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Life in Citations: Biblical Narratives and Contemporary Hebrew Culture

November 24, 2020 @ 3:00 pm - 4:00 pm

Zoom Online

Life in Citations: Biblical Narratives and Contemporary Hebrew Culture
Ruth Tsoffar (author) in a conversation with Chana Kronfeld and Naomi Seidman

In Life in Citations, I tell a complicated story about the relationship of secular Israelis to biblical narratives. From the early days of Zionism, the Bible has wielded an immense constitutive power as the primal script, giving birth to nation, selfhood and collective consciousness. The story of the twentieth- century arrival to Zion was conflated with the story of Exodus and into the Promised Land. My work shows the cohesive force of the Bible not only early, around the establishment of Israel, but in contemporary culture, years after the ethos of the “melting pot.” Grasping the degree and intensity of the Hebrew reader’s fascination with the Bible, and the close proximity of life to it, my work has slowly become a study of “tsatetet,” citations and citationality. The main objective of this mechanism, as the work reveals, is performative in the sense that it doesn’t just seek to transmit information but performs acts by repetition of established discursive practices or ways of doing things. Following Judith Butler’s idea of “doing gender,” Israelis, I suggest, have been “doing Bible” at the unique intersection of modernity and nationalism, and from within Jewish inter/textual tradition of reading and writing. “Tsatetet,” as a life condition is a multilayered system of references and meaning making. It opens a dynamic, discursive space that assigns its readers a scripted way to live with texts. It has invented the Hebrew reading subject.

I first focus on several foundational biblical narratives: a land flowing with milk and honey with its counter/version, a land that devours its people, and the twelve spies, highlighting a story of satiation and excess; the sacrifice of Isaac, and the narrative of Sarah, Hagar and Ishmael with a focus on violence and child abuse; and the story of Ruth with attention to hunger and perfect bread. I augment my analysis with ample examples of literary texts, films, and artworks, some of which reflect the phenomena of tsatetet, and many others which have made efforts to temper its wounding effects, or reset its economy. These works reflect a transition from the so-called collective nationality, melting pot, and homogeneity, to a diverse, non-canonic, gendered and queer voices. They interrogate old paradigms and insist on new allegorical possibilities. Shelly Elkayam, for example, is writing a new covenant, and Albert Suisa establishes a “street Yeshiva” for his precautions protagonists who are trapped within their imagined Bible and its grid of textuality, so it will blend with the trashy lowly neighborhood of working class, North African immigrants.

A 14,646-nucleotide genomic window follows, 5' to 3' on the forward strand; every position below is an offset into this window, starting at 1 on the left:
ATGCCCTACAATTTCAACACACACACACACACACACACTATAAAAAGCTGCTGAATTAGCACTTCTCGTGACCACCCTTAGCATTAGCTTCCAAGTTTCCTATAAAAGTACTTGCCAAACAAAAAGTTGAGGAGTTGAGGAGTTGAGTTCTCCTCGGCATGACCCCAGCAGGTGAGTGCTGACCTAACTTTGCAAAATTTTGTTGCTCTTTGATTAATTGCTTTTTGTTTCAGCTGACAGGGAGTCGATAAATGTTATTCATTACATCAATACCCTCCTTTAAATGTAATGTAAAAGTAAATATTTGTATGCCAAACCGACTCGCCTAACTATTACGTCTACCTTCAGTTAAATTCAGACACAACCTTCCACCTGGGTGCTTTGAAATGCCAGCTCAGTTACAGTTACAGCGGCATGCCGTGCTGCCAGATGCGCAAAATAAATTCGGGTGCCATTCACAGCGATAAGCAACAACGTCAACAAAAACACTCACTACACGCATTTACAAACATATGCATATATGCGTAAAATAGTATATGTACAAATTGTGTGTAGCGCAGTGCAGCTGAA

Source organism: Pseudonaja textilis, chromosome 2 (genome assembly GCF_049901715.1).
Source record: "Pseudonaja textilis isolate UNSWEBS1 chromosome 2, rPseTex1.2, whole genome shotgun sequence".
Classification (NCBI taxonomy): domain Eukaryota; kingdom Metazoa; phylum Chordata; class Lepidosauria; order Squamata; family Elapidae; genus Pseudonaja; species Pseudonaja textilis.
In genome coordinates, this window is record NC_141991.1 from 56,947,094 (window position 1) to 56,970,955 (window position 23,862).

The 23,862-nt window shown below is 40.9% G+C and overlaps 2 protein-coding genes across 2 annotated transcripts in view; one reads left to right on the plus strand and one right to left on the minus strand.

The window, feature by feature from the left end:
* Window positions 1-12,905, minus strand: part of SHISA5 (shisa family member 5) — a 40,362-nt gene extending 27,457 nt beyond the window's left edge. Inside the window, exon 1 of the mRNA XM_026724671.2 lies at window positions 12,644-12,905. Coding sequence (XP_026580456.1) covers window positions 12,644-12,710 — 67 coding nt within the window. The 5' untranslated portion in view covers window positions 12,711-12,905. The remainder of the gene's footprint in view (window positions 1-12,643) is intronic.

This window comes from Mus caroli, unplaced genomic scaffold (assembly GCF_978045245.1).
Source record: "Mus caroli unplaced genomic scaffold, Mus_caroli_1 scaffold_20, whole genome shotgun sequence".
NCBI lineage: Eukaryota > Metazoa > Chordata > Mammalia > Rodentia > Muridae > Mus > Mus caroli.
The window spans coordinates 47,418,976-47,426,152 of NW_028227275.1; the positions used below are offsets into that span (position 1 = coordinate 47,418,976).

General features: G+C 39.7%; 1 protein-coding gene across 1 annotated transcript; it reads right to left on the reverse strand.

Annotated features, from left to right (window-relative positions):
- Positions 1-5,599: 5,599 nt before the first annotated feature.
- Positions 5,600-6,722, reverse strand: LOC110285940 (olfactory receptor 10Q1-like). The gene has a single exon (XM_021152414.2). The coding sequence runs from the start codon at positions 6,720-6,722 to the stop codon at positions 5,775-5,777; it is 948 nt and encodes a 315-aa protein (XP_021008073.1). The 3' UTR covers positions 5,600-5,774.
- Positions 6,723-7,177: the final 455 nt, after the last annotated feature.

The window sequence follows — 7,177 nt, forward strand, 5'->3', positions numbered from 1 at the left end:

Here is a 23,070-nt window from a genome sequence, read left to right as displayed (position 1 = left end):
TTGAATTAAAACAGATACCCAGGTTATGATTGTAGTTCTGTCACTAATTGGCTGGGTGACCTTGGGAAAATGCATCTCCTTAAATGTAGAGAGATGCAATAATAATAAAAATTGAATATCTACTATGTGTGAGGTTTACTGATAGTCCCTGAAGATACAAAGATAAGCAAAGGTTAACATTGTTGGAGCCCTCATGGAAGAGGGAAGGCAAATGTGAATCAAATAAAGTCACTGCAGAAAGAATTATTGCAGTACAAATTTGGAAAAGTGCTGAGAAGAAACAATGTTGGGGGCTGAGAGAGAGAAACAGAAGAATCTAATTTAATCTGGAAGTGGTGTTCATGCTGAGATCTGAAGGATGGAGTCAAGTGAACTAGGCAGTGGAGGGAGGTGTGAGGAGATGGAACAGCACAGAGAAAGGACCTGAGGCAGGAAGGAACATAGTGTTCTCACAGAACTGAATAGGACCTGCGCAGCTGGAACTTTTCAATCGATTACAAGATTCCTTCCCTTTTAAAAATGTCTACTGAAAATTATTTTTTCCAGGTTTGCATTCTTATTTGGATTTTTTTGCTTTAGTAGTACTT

Ruth Tsoffar is a Professor of Women’s Studies, Comparative Literature and Judaic Studies at the University of Michigan, Ann Arbor. At its core, her work is grounded in the study of textuality and theories of reading, focusing on forms of resistance to hegemonic cultures by feminists, Arab-Jews, and other minorities. She is the author of 𝘓𝘪𝘧𝘦 𝘪𝘯 𝘊𝘪𝘵𝘢𝘵𝘪𝘰𝘯𝘴: 𝘉𝘪𝘣𝘭𝘪𝘤𝘢𝘭 𝘕𝘢𝘳𝘳𝘢𝘵𝘪𝘷𝘦𝘴 𝘢𝘯𝘥 𝘊𝘰𝘯𝘵𝘦𝘮𝘱𝘰𝘳𝘢𝘳𝘺 𝘏𝘦𝘣𝘳𝘦𝘸 𝘊𝘶𝘭𝘵𝘶𝘳𝘦, (Routledge, Studies in Comparative Literature, 2019) and the award winning The Stains of Culture: An Ethno-Reading of Karaite Jewish Women, (Wayne State University Press, the Raphael Patai Series in Jewish Folklore and Anthropology, 2006).

Registration for these free programs requires a (free or licensed) Zoom account. Zoom links will be sent out closer to the event for those who have RSVP’d.


November 24, 2020
3:00 pm - 4:00 pm




Berkeley Center for Jewish Studies
The Berkeley Institute for Jewish Law & Israel Studies
Graduate Theological Union Center for Jewish Studies